They fear that his removal means more rapes, more hunger, and more deaths. This one kind official was their last line of defense.
These women are my aunts, cousins, sisters, and grandmothers. They have been crying for help for almost a year. Is anyone listening?
Adele Kibasumba is the President at Amahoro Peace Association, a U.S.- based Congolese organization which focuses on advocacy and humanitarian assistance to all Congolese in conflict zones. Kibasumba is an activist who has advocated for human rights in the Democratic Republic of Congo over the past seven years. She has spoken out on violence against women and protection of minorities in conflict zones, including at the United Nations, the U.S. State Department and the White House.
I was born in an isolated mountain region in eastern DRC. This is where I contracted polio when I was two years old and where I learned to pole vault myself on a stick until I became strong enough to go to school. Because or thanks to my disease, I was able to escape situations most women endure: early marriage, typically soon after they start menstruating, forced to drop out of school and become an ignorant slave to the cultural paradigm. Being a cripple, I was not marriage material, and marriage is the only way for a woman to survive in the region since we are not given inheritance and are not allowed to own property of any kind.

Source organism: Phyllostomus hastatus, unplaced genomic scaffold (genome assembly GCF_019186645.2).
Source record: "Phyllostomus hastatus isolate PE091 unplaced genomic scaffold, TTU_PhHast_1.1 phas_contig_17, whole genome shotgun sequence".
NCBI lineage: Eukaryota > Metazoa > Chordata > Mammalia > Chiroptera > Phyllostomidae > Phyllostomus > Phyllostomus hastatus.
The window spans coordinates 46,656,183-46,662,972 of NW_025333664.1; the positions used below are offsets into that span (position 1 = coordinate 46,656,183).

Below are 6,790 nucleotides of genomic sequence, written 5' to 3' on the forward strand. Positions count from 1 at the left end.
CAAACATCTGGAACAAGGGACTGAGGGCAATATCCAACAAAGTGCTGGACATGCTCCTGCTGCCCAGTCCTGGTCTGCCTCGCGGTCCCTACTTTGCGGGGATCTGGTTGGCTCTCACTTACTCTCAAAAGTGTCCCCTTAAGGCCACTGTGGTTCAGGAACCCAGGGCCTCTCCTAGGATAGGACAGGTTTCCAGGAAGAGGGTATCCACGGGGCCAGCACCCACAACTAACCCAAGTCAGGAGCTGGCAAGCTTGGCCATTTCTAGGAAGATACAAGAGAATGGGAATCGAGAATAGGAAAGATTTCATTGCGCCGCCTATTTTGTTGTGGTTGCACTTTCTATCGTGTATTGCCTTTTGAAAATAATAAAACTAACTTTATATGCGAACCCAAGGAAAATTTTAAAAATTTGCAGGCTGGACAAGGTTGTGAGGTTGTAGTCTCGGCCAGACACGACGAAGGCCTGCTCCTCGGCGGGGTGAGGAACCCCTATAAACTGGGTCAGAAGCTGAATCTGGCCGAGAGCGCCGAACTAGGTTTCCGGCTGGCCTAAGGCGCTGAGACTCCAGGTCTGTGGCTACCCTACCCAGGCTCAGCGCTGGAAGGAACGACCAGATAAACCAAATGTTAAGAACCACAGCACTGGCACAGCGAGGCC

So my illiterate mom thought that perhaps if I could get an education, I could make a way for myself. I became the first woman with disability from my tribe to graduate university and went on to serve my government as advisor to our nation’s Minister of Gender and Family. Thanks to my education, I was able to develop my abilities and gain experience; I learn how to speak many languages including French and English. I wanted to give back to my community and work to give our daughters a different future. When leaving public service, I started my own non-profit to lift my Congolese sisters into a different destiny through awareness, connection, education, opportunity and experience. I built a community center in this remote mountain village with solar energy and satellite internet, connecting women online to their sisters in Congo and around the world. Then we started teaching women to sew and market washable, reusable feminine hygiene kits. 5,000 kits have been distributed so far to keep girls out of the throes of early and forced marriage. To keep them in school, where they can compete for the best scores and the best opportunities in life. We built an all-girls school that just opened in September this year with an enrollment of 248 students from kindergarten through 4th grade. Then rebel militias who took over our community center and destroyed, stole or damaged everything.
This area is my home. These women are my sisters, my aunties, my cousins, and daughters. My home was destroyed as well. But I pursue my goal of changing the landscape for women. We are changemakers. We care about our families, our communities, our country. We are determined because we have tasted what the future holds and want to make it a reality. We sacrifice daily because we must. We are women, and the future is not just in our loins, it is in our hands, and we are putting all we are and all we have into this goal.
Neema Namadamu is the founder of Maman Shujaa, a powerful women-led initiative that uses digital media to amplify the voices of women demanding peace in Eastern Congo. In July 2012, Neema’s 25- year old daughter was brutally beaten by government soldiers near their home in Bukavu, eastern Congo. This incident, coupled with the ongoing conflict in Eastern Congo, launched Neema to action for peace in Congo.